NEXT: Boyd takes Ava on a not-so-friendly hunting trip[pagebreak]
The other relationship central to this episode, and integral to the season, is Ava and Boyd’s. After a tip from Limehouse, Boyd now knows that Ava has been lying to him. He doesn’t know the full extent of those lies, but he intends to find out, so he plans a trip up to his hunting cabin for the two of them–what could be more romantic? It’s clear that Ava doesn’t want to go, that she never really wants to be alone with Boyd, but he’s not asking her, he’s telling her.
This season of Justified has done some wonderful work in terms of dialogue and character interactions. There’s great pleasure in watching two characters conceal information from one another while also trying to tease out any facts that will help them get the upper hand. The trip to the cabin is one long, tense act, an isolated cat-and-mouse game between Ava and Boyd that represents the larger themes of loyalty and trust from this season.
The tension comes from the fact that we’re privy to Boyd’s phone call with Limehouse. We know that Boyd knows about Ava, and we spend the episode just waiting for the hammer to drop. When it does, and Boyd finally confronts Ava about visiting Limehouse and trying to leave town, it’s explosive and unique for a number of reasons. Walton Goggins turns in a stellar performance, his body language and facial expressions suggesting a man who’s truly conflicted. He’s hurt that Ava would betray him, and yet he understands her situation. He’s not sure he can trust her going forward, but does he have any other choice? Boyd is feeling rage, compassion, love, and pain all at once, and the uncertainty of where he’s at mentally and emotionally is powerful.
Everyone’s life seems to be hanging in the balance, including Walker’s, who’s on the run from the law but seemingly has little hope of escaping. He calls for an extraction from Markham and Seabass, but he lies about his location. That’s because he knows nobody is coming for him. He’s on his own now, and he has nothing but his military survival instincts to keep him alive.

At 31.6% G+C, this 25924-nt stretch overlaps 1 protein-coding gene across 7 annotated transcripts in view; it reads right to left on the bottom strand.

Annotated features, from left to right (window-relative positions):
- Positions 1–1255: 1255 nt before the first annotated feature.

Garret Dillahunt’s work as Walker this season has been nuanced and complex, and that’s particularly evident in this episode. Walker is certainly a cold-blooded killer, as he quickly shoots two paramedics who he’s called to his location in order to get access to their med kits. His actions are reprehensible, and yet I found myself cheering for him to get away. That’s because Dillahunt, and the writers on Justified, have given their villains some serious depth. It’s clear that Walker is backed into a corner, but he’s fiercely loyal. Yes, he’s a criminal, but his situation is one that has to do with very few options being made available to him as a veteran upon reentry into society, and the audience, while not condoning his violence, can empathize with his struggle.
Just about every character is isolated in “The Hunt.” Raylan is removed from his colleagues, Ava and Boyd are out in the woods, and Walker is completely on his own, other than a chance run-in with some frat bros. But things are starting to connect; even Art is back in the office, intimidating Markham as best he can. For now, these people are separated, but now that we’re past the halfway mark of this season, it’s only a matter of time before they all collide.